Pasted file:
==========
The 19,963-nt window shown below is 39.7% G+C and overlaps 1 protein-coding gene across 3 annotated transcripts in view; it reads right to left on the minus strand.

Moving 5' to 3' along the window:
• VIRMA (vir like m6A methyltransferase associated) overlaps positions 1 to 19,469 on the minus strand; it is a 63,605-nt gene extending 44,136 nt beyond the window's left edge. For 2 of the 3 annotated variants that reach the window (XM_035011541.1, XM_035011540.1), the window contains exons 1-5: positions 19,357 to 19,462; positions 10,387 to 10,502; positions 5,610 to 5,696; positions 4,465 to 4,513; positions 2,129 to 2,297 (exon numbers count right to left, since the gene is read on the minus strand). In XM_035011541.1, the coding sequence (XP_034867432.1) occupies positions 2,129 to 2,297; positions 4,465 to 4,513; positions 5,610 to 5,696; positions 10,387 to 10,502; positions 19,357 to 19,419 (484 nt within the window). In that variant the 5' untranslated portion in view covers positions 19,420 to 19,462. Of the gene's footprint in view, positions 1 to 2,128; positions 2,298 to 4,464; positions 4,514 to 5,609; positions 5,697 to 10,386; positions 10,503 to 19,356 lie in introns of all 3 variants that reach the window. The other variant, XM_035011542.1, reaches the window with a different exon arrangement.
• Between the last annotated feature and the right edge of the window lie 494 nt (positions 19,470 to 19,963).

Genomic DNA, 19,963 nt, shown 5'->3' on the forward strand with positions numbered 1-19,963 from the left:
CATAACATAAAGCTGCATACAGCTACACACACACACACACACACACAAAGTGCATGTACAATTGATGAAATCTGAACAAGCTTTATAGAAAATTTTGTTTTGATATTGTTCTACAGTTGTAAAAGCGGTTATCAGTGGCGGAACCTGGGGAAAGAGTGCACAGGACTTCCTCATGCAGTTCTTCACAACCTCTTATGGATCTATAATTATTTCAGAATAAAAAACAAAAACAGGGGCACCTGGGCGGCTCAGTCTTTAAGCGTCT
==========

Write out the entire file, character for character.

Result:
The 19,963-nt window shown below is 39.7% G+C and overlaps 1 protein-coding gene across 3 annotated transcripts in view; it reads right to left on the minus strand.

Moving 5' to 3' along the window:
• VIRMA (vir like m6A methyltransferase associated) overlaps positions 1 to 19,469 on the minus strand; it is a 63,605-nt gene extending 44,136 nt beyond the window's left edge. For 2 of the 3 annotated variants that reach the window (XM_035011541.1, XM_035011540.1), the window contains exons 1-5: positions 19,357 to 19,462; positions 10,387 to 10,502; positions 5,610 to 5,696; positions 4,465 to 4,513; positions 2,129 to 2,297 (exon numbers count right to left, since the gene is read on the minus strand). In XM_035011541.1, the coding sequence (XP_034867432.1) occupies positions 2,129 to 2,297; positions 4,465 to 4,513; positions 5,610 to 5,696; positions 10,387 to 10,502; positions 19,357 to 19,419 (484 nt within the window). In that variant the 5' untranslated portion in view covers positions 19,420 to 19,462. Of the gene's footprint in view, positions 1 to 2,128; positions 2,298 to 4,464; positions 4,514 to 5,609; positions 5,697 to 10,386; positions 10,503 to 19,356 lie in introns of all 3 variants that reach the window. The other variant, XM_035011542.1, reaches the window with a different exon arrangement.
• Between the last annotated feature and the right edge of the window lie 494 nt (positions 19,470 to 19,963).

Genomic DNA, 19,963 nt, shown 5'->3' on the forward strand with positions numbered 1-19,963 from the left:
CATAACATAAAGCTGCATACAGCTACACACACACACACACACACACAAAGTGCATGTACAATTGATGAAATCTGAACAAGCTTTATAGAAAATTTTGTTTTGATATTGTTCTACAGTTGTAAAAGCGGTTATCAGTGGCGGAACCTGGGGAAAGAGTGCACAGGACTTCCTCATGCAGTTCTTCACAACCTCTTATGGATCTATAATTATTTCAGAATAAAAAACAAAAACAGGGGCACCTGGGCGGCTCAGTCTTTAAGCGTCT